When the founders of The Pita Pit opened the doors to their first restaurant, they had high hopes of offering a lighter, healthier alternative to fast food. They traded in heavy sandwich bread and hamburger buns for lebanese pita and swapped out greasy burgers for fresh-grilled meats and crispy falafel. Flash-forward several years, and The Pita Pit has evolved into many, many locations across the continent, each of which offers that same fresh, healthful fare.
Patrons can completely customize their handhelds, starting with the pita itself—the light and fluffy dough comes in both white and wheat varieties. Next come the fillings such as chicken souvlaki, a simple schmear of hummus, or even ham and eggs, served all day long. After crowning the creation with fresh vegetables, premium cheeses, and homemade sauces, the pita stuffers transform the flatbread into a tight, mess-free roll. Though guests can customize sandwiches to meet their dietary needs, The Pita Pit offers a concise list of "resolution solution pitas". Made up of six pre-designed creations, the list denotes the healthful pitas' caloric value right on the menu.
Sandy Stilwell is a Fort Myers native, and as such she has a passion for pouring her time back into the community—she serves on the advisory board for Gulfshore Life Magazine and is the former chairwoman of the Salvation Army's Christmas drive. Sandy brings the same altruistic vision to Sunshine Grille, one of the many local eateries she and her family maintain that give back through organizations such as the Ronald McDonald House.
Sunshine Grille serves its customers first and foremost, offering a menu of wood-fired steaks and seafood. From grilled filet mignon to sesame-crusted salmon and veggie-loaded flatbreads, most of the eatery's cuisine bursts forth unto the palate with a signature smoky flavor. The restaurant's voluminous wine list emanates sweetness, as do the live musicians that coax jazz-inspired harmonies from saxes, guitars, and keyboardists seven nights a week. These musicians work their melodic magic under soft lighting and between walls of auburn and stones stacked like the hundred-dollar bills that form the walls of the US Mint.
At Yanos Restaurant, chefs glean inspiration from global pantries to plate dishes that have been lauded by Florida Weekly as “artful presentations comprised of first-rate ingredients.” Chefs augment the flavor of grilled duck breast with jicama slaw and black-bean puree and coat soft-shell crab in a crispy tempura batter. The wine list is equally broad in scope, with bottles hailing from Spain, South Africa, Germany, and Andromeda.
Yanos Restaurant’s sleek, wood-floor interior complements its contemporary fare: track lighting illuminates a Warhol-esque pop-art print of Marilyn Monroe and powder-blue and yellow walls. Outside, next to a palm-tree-lined cobblestone street, sturdy canvas umbrellas provide shelter from the elements.
“Fisherman Charley,” a wooden fisherman statue in a yellow rain slicker and hat, stands guard in front of Charley’s Boathouse Grill, where chefs have prepared steaks and seafood for more than four decades. The kitchen wet-ages Angus beef for four to six weeks before hand-cutting each steak, which is measured by ounces and seared to taste. Seafood such as locally caught grouper also fills the menu alongside snow crabs, teriyaki chicken breasts, and house-baked breads.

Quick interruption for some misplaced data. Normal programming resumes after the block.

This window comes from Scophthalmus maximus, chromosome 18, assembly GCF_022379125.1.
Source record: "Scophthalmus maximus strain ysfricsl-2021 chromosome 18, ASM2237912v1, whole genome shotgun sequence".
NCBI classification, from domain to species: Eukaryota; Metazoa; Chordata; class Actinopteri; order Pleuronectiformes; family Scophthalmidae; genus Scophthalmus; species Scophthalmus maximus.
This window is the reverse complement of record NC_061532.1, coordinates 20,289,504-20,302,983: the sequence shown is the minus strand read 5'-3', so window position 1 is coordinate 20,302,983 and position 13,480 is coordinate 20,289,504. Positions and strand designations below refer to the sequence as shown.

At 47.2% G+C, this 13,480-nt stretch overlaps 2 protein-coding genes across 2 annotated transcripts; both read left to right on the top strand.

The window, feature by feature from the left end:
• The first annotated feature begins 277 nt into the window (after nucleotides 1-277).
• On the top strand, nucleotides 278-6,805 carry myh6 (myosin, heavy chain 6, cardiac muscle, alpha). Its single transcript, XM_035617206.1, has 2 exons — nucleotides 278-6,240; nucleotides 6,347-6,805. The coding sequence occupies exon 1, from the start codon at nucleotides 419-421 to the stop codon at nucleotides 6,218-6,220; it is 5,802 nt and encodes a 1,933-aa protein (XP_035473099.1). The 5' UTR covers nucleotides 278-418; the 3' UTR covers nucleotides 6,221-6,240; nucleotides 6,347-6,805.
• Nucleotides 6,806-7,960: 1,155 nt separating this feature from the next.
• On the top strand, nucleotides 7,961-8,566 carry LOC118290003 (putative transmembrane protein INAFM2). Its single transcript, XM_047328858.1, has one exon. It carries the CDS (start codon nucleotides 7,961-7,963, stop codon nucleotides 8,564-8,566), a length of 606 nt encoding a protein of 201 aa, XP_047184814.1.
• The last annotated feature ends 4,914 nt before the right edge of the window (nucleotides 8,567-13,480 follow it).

For special events, patrons sup on some of the most popular menu items inside a converted boathouse. Up to 70 people can also gather at the “hideaway,” which has back-bay views of Estero Bay, making it perfect for actually seeing the harbor seals you dressed in tuxedos.
In 1977, Sam and Zlata Savich opened their first storefront, where they showcased pastries from their native Yugoslavia alongside international delicacies picked up throughout their baking careers. These days, Sam and Zlata's pastry legacy continues to rise with an expanded menu that now features full breakfast and lunch alongside poppyseed danishes, Eastern European cookies known as kalochis, individual cheesecakes, and fudge brownies. They also make fresh bread by hand every day—without any preservatives—before transforming slices of their rustic sourdough or banana bread into pillowy servings of French Toast for breakfast or a mid-marathon snack.
With its huge grass-roofed patio, The Sandy Parrot looks as though it ought to have ocean waves lapping up against the surrounding sand. The echoes of the sea are even louder on the menu, which features a huge collection of grouper, crab, shrimp, tilapia, and mahi-mahi dishes rounded out by prime rib, sandwiches, and chicken. Preparations span the globe, drawing in such flavors as garlic teriyaki sauce, parmesan-laced lemon butter, and mango-papaya salsa. Live musicians take the restaurant's stage six nights a week, performing tributes to Motown and Elvis, hits from the '60s through the '90s, and sweeping arrangements of the dessert menu.